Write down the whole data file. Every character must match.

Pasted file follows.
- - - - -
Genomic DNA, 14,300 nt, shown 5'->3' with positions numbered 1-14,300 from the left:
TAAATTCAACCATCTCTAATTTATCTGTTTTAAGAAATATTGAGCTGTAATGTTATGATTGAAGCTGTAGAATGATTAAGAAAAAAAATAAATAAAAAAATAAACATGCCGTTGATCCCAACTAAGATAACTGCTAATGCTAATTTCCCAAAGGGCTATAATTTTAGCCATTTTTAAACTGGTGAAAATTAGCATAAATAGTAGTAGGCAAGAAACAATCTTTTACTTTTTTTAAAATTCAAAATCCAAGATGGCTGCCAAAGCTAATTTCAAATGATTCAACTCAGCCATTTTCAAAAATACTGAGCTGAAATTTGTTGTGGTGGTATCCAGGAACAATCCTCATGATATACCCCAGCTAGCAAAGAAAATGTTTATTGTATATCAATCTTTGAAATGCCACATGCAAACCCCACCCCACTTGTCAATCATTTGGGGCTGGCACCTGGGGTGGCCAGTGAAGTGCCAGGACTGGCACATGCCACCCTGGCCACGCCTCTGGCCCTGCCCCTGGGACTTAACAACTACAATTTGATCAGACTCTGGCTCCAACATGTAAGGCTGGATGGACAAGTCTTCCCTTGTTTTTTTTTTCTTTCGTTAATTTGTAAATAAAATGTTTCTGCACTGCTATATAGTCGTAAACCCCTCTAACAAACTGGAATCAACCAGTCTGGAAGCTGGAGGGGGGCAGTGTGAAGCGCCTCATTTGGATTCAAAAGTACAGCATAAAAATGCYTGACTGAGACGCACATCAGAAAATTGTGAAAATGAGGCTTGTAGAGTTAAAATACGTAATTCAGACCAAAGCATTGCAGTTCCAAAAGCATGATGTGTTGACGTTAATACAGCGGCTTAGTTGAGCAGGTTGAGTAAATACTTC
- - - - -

Genomic DNA, 14,300 nt, shown 5'->3' with positions numbered 1-14,300 from the left:
TAAATTCAACCATCTCTAATTTATCTGTTTTAAGAAATATTGAGCTGTAATGTTATGATTGAAGCTGTAGAATGATTAAGAAAAAAAATAAATAAAAAAATAAACATGCCGTTGATCCCAACTAAGATAACTGCTAATGCTAATTTCCCAAAGGGCTATAATTTTAGCCATTTTTAAACTGGTGAAAATTAGCATAAATAGTAGTAGGCAAGAAACAATCTTTTACTTTTTTTAAAATTCAAAATCCAAGATGGCTGCCAAAGCTAATTTCAAATGATTCAACTCAGCCATTTTCAAAAATACTGAGCTGAAATTTGTTGTGGTGGTATCCAGGAACAATCCTCATGATATACCCCAGCTAGCAAAGAAAATGTTTATTGTATATCAATCTTTGAAATGCCACATGCAAACCCCACCCCACTTGTCAATCATTTGGGGCTGGCACCTGGGGTGGCCAGTGAAGTGCCAGGACTGGCACATGCCACCCTGGCCACGCCTCTGGCCCTGCCCCTGGGACTTAACAACTACAATTTGATCAGACTCTGGCTCCAACATGTAAGGCTGGATGGACAAGTCTTCCCTTGTTTTTTTTTTCTTTCGTTAATTTGTAAATAAAATGTTTCTGCACTGCTATATAGTCGTAAACCCCTCTAACAAACTGGAATCAACCAGTCTGGAAGCTGGAGGGGGGCAGTGTGAAGCGCCTCATTTGGATTCAAAAGTACAGCATAAAAATGCYTGACTGAGACGCACATCAGAAAATTGTGAAAATGAGGCTTGTAGAGTTAAAATACGTAATTCAGACCAAAGCATTGCAGTTCCAAAAGCATGATGTGTTGACGTTAATACAGCGGCTTAGTTGAGCAGGTTGAGTAAATACTTC